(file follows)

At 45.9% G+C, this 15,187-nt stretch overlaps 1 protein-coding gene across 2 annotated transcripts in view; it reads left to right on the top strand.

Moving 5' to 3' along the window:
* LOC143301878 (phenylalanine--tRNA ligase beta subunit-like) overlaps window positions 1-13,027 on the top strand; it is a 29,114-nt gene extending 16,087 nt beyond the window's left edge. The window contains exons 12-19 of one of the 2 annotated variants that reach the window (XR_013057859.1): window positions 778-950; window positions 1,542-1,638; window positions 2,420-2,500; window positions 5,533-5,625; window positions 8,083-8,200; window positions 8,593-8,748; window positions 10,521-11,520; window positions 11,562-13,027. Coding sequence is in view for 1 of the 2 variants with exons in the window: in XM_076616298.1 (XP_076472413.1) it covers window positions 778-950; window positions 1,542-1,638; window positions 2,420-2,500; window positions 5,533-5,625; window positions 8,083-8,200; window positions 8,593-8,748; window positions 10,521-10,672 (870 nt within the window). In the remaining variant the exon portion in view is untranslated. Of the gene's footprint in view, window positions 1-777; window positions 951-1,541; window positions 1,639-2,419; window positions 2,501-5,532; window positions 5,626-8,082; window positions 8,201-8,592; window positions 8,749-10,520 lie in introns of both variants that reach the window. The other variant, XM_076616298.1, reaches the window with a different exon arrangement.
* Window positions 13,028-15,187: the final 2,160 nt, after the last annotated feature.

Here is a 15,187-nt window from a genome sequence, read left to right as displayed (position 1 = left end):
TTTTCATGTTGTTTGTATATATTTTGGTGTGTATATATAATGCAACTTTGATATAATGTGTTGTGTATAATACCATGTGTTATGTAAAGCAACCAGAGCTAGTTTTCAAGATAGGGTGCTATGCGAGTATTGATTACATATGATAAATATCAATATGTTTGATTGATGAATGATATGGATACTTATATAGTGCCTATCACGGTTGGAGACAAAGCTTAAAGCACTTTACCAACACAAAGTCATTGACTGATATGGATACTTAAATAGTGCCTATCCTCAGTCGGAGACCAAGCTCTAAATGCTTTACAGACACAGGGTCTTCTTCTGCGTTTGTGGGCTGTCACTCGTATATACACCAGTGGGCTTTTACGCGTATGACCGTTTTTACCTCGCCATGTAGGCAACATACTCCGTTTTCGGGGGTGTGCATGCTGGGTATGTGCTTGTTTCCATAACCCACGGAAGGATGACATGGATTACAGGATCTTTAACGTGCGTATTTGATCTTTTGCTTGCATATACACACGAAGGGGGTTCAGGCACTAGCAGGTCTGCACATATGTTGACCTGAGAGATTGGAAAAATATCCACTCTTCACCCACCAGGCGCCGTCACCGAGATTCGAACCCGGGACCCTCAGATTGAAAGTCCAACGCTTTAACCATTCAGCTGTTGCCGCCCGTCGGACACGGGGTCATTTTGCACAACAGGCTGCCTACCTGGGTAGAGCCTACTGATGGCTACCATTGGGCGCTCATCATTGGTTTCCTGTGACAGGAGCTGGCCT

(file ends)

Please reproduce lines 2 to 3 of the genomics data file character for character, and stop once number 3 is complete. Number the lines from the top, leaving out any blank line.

Moving 5' to 3' along the window:
* LOC143301878 (phenylalanine--tRNA ligase beta subunit-like) overlaps window positions 1-13,027 on the top strand; it is a 29,114-nt gene extending 16,087 nt beyond the window's left edge. The window contains exons 12-19 of one of the 2 annotated variants that reach the window (XR_013057859.1): window positions 778-950; window positions 1,542-1,638; window positions 2,420-2,500; window positions 5,533-5,625; window positions 8,083-8,200; window positions 8,593-8,748; window positions 10,521-11,520; window positions 11,562-13,027. Coding sequence is in view for 1 of the 2 variants with exons in the window: in XM_076616298.1 (XP_076472413.1) it covers window positions 778-950; window positions 1,542-1,638; window positions 2,420-2,500; window positions 5,533-5,625; window positions 8,083-8,200; window positions 8,593-8,748; window positions 10,521-10,672 (870 nt within the window). In the remaining variant the exon portion in view is untranslated. Of the gene's footprint in view, window positions 1-777; window positions 951-1,541; window positions 1,639-2,419; window positions 2,501-5,532; window positions 5,626-8,082; window positions 8,201-8,592; window positions 8,749-10,520 lie in introns of both variants that reach the window. The other variant, XM_076616298.1, reaches the window with a different exon arrangement.